>> mail-servers.
>>
>> Can you point as at the RFC that requires the sender address to have a
>> valid MX record? Here is an example, note the use of 'or' not 'and' [1]

>
> You did not read, I never said requires, in fact I just hilighted that
> in the message you replied to, the first line of what i wrote clearly
> spelled that out or at least I thought it did.


MX records identify routes for incoming mail for a domain, NOT hosts
that can send mail. An MX records will only identify a sending MTA if it
is one that also recieves mail. Is there an RFC that says a sending
MTA's host *SHOULD* have an MX record? I can't find one.

> I was just merely pointing out that ye there are servers that do this,
> so its a wise idea to setup mx records so that you dont risk mail being
> rejected.


I was replying to your statement:
"its a fact that there are mail servers out there that do not accept
mail from servers without mx records"

While it may be the case that they do, that doesn't mean they are
correct. I don't agree that organisations *should* configure their DNS
to suit misconfigured MTAs.

> You have nothing to lose by having an mx record and all to gain.


You do when you don't want incoming mail directed at your outbound only MTA.













 
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Hmmm
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      10-31-2004
Bok wrote:
> Hmmm wrote:
>
>> Bok wrote:
>>
>>> It appears to me you will reject valid senders, if you require the
>>> sender to have a valid MX record in addition to an A, especially for
>>> mail sent from organisations with separate sending and recieving
>>> mail-servers.
>>>
>>> Can you point as at the RFC that requires the sender address to have
>>> a valid MX record? Here is an example, note the use of 'or' not 'and'
>>> [1]

>>
>>
>> You did not read, I never said requires, in fact I just hilighted that
>> in the message you replied to, the first line of what i wrote clearly
>> spelled that out or at least I thought it did.

>
>
> MX records identify routes for incoming mail for a domain, NOT hosts
> that can send mail. An MX records will only identify a sending MTA if it
> is one that also recieves mail. Is there an RFC that says a sending
> MTA's host *SHOULD* have an MX record? I can't find one.


Correct MX records are for indentifying incoming mail servers.
If you looked at the start of this thread that is what we were talking
about i cant even remember now what the domain was called, but the
domain didn't have mx records and i was merely saying that a domain with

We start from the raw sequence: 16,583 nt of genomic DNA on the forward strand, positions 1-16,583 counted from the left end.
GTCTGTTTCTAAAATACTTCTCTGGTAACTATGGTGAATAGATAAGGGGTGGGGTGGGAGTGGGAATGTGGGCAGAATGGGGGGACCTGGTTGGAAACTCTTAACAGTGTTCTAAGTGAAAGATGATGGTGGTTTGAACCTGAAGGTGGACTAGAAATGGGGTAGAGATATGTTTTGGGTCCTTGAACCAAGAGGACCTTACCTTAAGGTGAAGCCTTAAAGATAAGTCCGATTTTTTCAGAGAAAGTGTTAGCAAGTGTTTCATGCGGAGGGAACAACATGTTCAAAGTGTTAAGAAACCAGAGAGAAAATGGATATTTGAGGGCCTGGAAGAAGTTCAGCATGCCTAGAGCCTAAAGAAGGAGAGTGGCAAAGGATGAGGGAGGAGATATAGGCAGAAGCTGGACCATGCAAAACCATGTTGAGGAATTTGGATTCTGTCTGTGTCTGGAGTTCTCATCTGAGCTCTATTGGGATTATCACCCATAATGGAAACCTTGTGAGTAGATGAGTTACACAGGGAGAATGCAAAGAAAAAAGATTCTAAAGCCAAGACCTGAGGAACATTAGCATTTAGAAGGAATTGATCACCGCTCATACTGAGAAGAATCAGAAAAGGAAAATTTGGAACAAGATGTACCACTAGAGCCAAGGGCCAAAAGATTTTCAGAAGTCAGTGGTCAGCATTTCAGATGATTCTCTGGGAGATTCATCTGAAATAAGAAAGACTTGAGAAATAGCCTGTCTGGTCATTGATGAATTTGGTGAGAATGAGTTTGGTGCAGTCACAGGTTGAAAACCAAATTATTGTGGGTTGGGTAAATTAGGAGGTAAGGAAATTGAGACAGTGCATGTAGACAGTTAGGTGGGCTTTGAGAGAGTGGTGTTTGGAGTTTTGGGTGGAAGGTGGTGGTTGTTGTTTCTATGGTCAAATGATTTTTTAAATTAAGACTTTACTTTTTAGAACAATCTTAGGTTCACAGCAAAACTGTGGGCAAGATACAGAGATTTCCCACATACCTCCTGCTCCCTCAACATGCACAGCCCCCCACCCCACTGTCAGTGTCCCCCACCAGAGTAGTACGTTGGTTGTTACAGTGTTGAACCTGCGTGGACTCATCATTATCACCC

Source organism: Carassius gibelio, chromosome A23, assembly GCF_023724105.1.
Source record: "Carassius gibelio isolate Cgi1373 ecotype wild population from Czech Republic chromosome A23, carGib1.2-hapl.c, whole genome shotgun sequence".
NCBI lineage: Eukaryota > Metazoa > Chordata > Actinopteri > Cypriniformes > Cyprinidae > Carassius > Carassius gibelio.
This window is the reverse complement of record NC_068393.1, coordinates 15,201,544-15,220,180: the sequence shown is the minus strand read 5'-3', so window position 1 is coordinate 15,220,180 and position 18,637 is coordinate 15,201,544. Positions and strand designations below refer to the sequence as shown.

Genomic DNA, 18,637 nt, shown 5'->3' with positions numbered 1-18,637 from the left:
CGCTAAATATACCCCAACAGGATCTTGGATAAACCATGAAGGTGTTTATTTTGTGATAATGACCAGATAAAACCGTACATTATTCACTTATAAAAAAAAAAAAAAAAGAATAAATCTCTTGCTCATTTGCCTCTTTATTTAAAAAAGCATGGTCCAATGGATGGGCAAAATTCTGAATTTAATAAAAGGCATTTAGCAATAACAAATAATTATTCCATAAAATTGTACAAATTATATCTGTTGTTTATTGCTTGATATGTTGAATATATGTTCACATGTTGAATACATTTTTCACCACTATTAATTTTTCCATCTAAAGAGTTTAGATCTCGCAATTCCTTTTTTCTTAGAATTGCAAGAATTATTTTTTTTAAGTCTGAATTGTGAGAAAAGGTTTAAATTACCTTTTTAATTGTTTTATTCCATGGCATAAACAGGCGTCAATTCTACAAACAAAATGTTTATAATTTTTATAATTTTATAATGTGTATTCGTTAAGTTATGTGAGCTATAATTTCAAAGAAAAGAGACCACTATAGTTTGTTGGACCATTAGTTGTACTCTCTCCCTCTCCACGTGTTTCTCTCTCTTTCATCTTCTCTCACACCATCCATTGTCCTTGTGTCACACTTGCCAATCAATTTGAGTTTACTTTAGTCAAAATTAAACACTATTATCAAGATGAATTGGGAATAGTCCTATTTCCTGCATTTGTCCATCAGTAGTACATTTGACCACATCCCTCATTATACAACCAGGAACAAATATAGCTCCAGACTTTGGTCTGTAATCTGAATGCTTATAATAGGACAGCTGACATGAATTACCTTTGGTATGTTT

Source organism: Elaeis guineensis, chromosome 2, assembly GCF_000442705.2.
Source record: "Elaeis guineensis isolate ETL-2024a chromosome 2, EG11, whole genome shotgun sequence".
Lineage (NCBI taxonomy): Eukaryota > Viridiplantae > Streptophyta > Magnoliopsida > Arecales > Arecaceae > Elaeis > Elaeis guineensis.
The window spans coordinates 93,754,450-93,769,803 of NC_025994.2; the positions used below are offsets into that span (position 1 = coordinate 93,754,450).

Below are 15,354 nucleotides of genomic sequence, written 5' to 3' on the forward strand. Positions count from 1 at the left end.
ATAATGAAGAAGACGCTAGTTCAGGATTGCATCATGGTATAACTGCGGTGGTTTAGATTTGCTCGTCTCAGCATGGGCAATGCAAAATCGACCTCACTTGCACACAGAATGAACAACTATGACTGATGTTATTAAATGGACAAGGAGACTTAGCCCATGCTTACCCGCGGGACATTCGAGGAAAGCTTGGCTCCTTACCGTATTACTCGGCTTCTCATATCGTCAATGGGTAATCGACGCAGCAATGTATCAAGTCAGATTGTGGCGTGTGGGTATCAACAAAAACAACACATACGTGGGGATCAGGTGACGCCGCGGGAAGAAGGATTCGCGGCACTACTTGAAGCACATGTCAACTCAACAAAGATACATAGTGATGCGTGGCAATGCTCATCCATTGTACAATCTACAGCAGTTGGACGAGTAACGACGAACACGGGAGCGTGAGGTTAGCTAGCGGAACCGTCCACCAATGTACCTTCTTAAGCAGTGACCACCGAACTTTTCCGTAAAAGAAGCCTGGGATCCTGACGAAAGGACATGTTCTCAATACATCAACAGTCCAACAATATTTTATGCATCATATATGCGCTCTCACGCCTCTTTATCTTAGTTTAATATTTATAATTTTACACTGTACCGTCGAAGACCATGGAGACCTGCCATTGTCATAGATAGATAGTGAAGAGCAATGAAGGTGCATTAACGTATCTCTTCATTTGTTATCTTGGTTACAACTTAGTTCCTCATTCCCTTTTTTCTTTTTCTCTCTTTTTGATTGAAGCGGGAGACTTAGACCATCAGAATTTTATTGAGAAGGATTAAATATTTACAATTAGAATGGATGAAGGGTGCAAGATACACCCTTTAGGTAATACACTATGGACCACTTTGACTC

no mx records is a bad thing.
I wasnt saying that a sending mta's host should have an mx record, i was
saying a domain should have an mx record, maybe i didnt make that point
clear, if a domain sends to me i will check it has a valid mx record as
do other servers, if it doesnt i will deny it, as will others.

>
>> I was just merely pointing out that ye there are servers that do this,
>> so its a wise idea to setup mx records so that you dont risk mail
>> being rejected.

>
>
> I was replying to your statement:
> "its a fact that there are mail servers out there that do not accept
> mail from servers without mx records"
>
> While it may be the case that they do, that doesn't mean they are
> correct. I don't agree that organisations *should* configure their DNS
> to suit misconfigured MTAs.


adding mx records for a domain i dont really think is misconfiguring
them, but if you think that then thats your opinion.


>
> > You have nothing to lose by having an mx record and all to gain.

>
> You do when you don't want incoming mail directed at your outbound only
> MTA.


above.

anyway this thread is thrashed and going nowhere, obviously everyone has
differnt opinions , take it easy



>
>
>
>
>
>
>
>
>
>
>
>
>




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Bok
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      10-31-2004
Hmmm wrote:
> Bok wrote:
>> I was replying to your statement:
>> "its a fact that there are mail servers out there that do not accept
>> mail from servers without mx records"
>>
>> While it may be the case that they do, that doesn't mean they are
>> correct. I don't agree that organisations *should* configure their DNS
>> to suit misconfigured MTAs.


> adding mx records for a domain i dont really think is misconfiguring
> them, but if you think that then thats your opinion.


Now you are putting words into my mouth. I haven't said anywhere that a
domain shoud not have MX records.

In the above, I refered to 'misconfigured MTAs' - specifically MTAs that
reject mail from a sender address with no MX record.

For the record, I employ a range of UCE controls on our postfix MTA,
including: reject_unknown_sender_domain

documented to : "Reject the request when the sender mail address has no
DNS A or MX record"

The two domains I look after both have at least two MX records.

> anyway this thread is thrashed and going nowhere, obviously everyone has
> differnt opinions , take it easy


you are right and take care!